It Is Night in America, Ana Vaz
Credit: Locarno Film Festival
by Zachary Goldkind Film

It Is Night in America — Ana Vaz

August 17, 2022

Ana Vaz’s meditative documentary on the conundrum of wildlife habitation, as considered through the intensified processes of urbanization, is a more frustrating exercise in atmosphere than an attuned critique. It is Night in America appears, at first, to be a beautiful, elegiac estrangement: a cityscape observed from a rooftop, panning crudely in an extreme wide shot to the right as perhaps a nod to Akerman’s final shot in her making-of documentary, The Eighties. Initially disquieting and patient, the anonymity of apartments and skyscrapers pulsating on 16mm — texture oozing from the celluloid and coloring the shadows — the film instead hurriedly abandons its formal vocation to insist upon rigid perspective. The opening extreme wide shot cuts to a close-up, the panning intensifying in speed; the buildings are abstracted into blurs. Now, those images of alienation are screaming for attention, and any nuance quickly dissipates, never to return. During the film’s remaining runtime, Vaz posits a juxtaposition: the city in its autonomous isolation vs. animals in captivity. Voiceover is even incorporated to underline this already obvious dichotomy, inundating the work with interpassive postulation.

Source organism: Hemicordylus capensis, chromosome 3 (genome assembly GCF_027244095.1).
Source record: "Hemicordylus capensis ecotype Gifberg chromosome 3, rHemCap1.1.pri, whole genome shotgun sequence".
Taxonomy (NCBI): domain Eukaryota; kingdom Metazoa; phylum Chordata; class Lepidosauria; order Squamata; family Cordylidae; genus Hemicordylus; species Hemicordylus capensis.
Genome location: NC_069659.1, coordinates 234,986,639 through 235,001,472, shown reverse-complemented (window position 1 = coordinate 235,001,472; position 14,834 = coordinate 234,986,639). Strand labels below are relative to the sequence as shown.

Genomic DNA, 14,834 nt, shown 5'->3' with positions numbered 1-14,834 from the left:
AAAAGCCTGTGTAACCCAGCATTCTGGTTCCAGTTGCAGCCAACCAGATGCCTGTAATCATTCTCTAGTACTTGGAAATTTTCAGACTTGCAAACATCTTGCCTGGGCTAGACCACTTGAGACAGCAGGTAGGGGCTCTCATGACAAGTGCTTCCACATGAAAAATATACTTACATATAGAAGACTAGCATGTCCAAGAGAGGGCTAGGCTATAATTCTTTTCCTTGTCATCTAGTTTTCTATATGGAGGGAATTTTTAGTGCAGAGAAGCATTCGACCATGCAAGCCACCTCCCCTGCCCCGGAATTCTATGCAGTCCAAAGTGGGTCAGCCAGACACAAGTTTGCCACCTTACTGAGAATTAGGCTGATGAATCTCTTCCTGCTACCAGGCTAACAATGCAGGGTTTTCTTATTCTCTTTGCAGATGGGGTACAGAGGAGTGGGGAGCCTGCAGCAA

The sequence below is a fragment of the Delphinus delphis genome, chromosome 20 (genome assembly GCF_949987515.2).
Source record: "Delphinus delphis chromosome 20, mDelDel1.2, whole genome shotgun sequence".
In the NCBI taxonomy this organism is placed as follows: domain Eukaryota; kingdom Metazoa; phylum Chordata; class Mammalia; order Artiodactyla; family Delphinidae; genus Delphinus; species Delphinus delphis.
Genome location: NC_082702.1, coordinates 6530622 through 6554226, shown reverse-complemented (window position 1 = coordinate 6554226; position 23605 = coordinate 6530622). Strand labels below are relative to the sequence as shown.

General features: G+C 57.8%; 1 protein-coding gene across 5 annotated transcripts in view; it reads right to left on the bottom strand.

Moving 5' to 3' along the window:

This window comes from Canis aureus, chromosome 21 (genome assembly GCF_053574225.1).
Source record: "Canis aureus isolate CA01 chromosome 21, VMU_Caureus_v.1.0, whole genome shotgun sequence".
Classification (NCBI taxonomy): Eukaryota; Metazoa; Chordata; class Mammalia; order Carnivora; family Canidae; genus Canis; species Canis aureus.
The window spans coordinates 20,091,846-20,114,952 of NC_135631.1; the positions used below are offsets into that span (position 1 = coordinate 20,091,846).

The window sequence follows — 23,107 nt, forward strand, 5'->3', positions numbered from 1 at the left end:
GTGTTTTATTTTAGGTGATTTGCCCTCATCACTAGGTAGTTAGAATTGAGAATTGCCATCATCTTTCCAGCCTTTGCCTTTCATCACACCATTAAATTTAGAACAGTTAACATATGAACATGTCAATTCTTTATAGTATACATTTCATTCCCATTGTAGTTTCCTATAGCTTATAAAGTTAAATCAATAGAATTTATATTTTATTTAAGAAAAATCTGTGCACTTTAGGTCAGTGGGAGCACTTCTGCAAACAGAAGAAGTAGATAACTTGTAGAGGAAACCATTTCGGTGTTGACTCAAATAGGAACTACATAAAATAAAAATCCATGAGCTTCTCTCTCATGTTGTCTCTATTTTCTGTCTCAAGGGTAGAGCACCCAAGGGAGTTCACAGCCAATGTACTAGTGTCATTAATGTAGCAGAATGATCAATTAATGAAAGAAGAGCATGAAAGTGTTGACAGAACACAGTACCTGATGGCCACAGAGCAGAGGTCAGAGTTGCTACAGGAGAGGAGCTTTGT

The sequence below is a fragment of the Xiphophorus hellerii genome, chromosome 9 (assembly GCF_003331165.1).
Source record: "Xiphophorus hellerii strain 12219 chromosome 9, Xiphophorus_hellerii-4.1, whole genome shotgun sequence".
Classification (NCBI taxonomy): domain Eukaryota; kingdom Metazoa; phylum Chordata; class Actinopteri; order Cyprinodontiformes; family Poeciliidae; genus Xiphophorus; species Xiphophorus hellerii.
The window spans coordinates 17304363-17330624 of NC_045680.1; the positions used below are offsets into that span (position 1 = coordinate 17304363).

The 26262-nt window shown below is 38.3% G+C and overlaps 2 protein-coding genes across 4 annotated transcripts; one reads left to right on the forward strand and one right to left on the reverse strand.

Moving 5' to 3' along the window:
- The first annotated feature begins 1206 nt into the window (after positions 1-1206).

Vaz ogles the animals, a telephoto lens aimed intrusively upon their confusion and solitude, seeking to extrapolate nothing more than atmospherics, aided by the pairing of her use of celluloid and an operatic brass score. The question, then, is why does the film seek to extract poeticism from these circumstances? The animals cannot consent to their representation, and yet their displacement is still made spectacle of — given its ostensible thesis, is this not a matter of ethics that the work should be contending with? We have such power in the wielding of the image and we ask so persistently what that might be indicative of as we abscond with the impressions of human beings, but are those questions of ethics and morality not to also be considered when leering at the removed agencies of animals? While the footage of the city is fragile and decorative, while the orchestration of the score itself is effectively portentous, the gross aestheticism and self-insistence on what the film is about tarnishes what has the capacity to be a reflexive dual critique of compliant gazes and urban sprawl.

Published as part of Locarno Film Festival 2022 — Dispatch 2.